ON REACHING the dais in the interview theatre, Hull's dimin-utive player-manager, Warren Joyce, declined a seat because "no one will see me". Despite the scale of Villa's victory, the League's bottom team had troubled the Premiership leaders enough to encourage his belief that he can prevent them disappearing from view.
It is a tall order. The Tigers are an endangered Third Division species, adrift in the drop zone and more likely to be visiting Kidderminster or Hednesford than Villa Park in the foreseeable future. Yet the way they kept sticking their heads above the parapet showed a spirit which belied their plight.
Joyce, while heartened that Hull had competed vigorously, revealed a healthy reluctance to accept honourable defeat. "If you're getting turned over by a better team you can accept it," he said, bemoaning lapses in concentration and discipline. "But we contributed to our own downfall."
Healthy but harsh. A Villa side who scored three times in 20 minutes against Arsenal, the country's most parsimonious defence, did not breach Hull's lines until seconds before half-time. Although the outcome was beyond doubt by the midway point in the second half, Steve Wilson did not make his first genuine save until the 89th minute.
Gregor Rioch, the Hull wing-back whose father Bruce used to captain Villa, felt the tie had forged a bond between club and city. Some 7,000 travelling fans roared "Who are yer?" at Villa's household names and generated a fervour which could be crucial if maintained in the months ahead.
"The numbers and the noise they made were stunning," Rioch said. "I turned to one of the other players when we were warming up and said: `I can't believe the support we've got here.' That is what is going to help us to stay up. I'm confident we won't go down."
So fired up was Rioch that he scythed down Steve Watson after only seven seconds to earn a yellow card. Fortunately the challenge would not prove typical of Hull's approach. Villa, who lost Alan Thompson on the eve of the game with damaged ankle ligaments and rested Dion Dublin, were thankful for that much but by John Gregory's admission made "heavy weather" of winning.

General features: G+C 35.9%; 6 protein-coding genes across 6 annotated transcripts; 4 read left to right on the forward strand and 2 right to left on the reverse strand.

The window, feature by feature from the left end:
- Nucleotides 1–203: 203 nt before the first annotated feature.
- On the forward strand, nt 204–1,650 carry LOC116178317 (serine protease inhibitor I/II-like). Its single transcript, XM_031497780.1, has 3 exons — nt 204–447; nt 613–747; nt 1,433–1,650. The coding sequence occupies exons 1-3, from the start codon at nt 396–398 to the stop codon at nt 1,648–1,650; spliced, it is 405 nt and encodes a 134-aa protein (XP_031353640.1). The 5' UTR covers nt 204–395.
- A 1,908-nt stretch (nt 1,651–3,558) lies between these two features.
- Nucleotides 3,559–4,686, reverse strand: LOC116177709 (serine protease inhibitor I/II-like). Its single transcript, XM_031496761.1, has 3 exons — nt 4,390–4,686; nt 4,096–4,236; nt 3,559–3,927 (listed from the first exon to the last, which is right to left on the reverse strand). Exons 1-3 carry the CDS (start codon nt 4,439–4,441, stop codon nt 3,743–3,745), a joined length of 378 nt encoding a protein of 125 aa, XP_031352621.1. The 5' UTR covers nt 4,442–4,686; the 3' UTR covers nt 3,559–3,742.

Stan Collymore scored twice, as well as crossing for Julian Joachim to head the second, though one suspects his overall display may have underwhelmed Gregory. The Villa manager tends to prefer Joachim as a foil to Dublin, and his intimation that Collymore might have pushed harder for a hat-trick suggested that he could be back on the bench come Saturday.
Gregory must also have been mystified by the failure to threaten at corners. Justin Whittle, Hull's pounds 50,000 centre-back from Stoke, was able to look like a lower-division Gareth Southgate for an afternoon.
Villa nevertheless won comfortably enough, and when Hull's Richard Peacock skewed a late shot horribly wide, the Holte End's sardonic "Savo, Savo" reminded us that New Year is a time for remembering old acquaintances. Gregory, a self-confessed FA Cup romantic, reckons it is high time they became reacquainted with the trophy after a 42-year estrange-ment.
Goals: Collymore (45) 1-0; Joachim (51) 2-0; Collymore (67) 3-0.
Aston Villa (3-5-2): Oakes; Ehiogu, Southgate, Barry; Watson (Charles, 70), Scimeca, Draper (Grayson, 58), Hendrie (Lescott, 77), Wright; Collymore, Joachim. Substitutes not used: Vassell, Rachel (gk).
Hull City (3-5-2): Wilson; Whittle, Edwards, Hocking; Greaves (Peacock, 55), D'Auria, Joyce (Hawes, 86), Brown (McGinty, 55), Rioch; Morley, Faulconbridge. Substitutes not used: Ellington, Bolder.
Referee: S Mathieson (Stockport). Bookings: Hull: Rioch, Brown.
Man of the match: Southgate.
Attendance: 39,217.Reuse content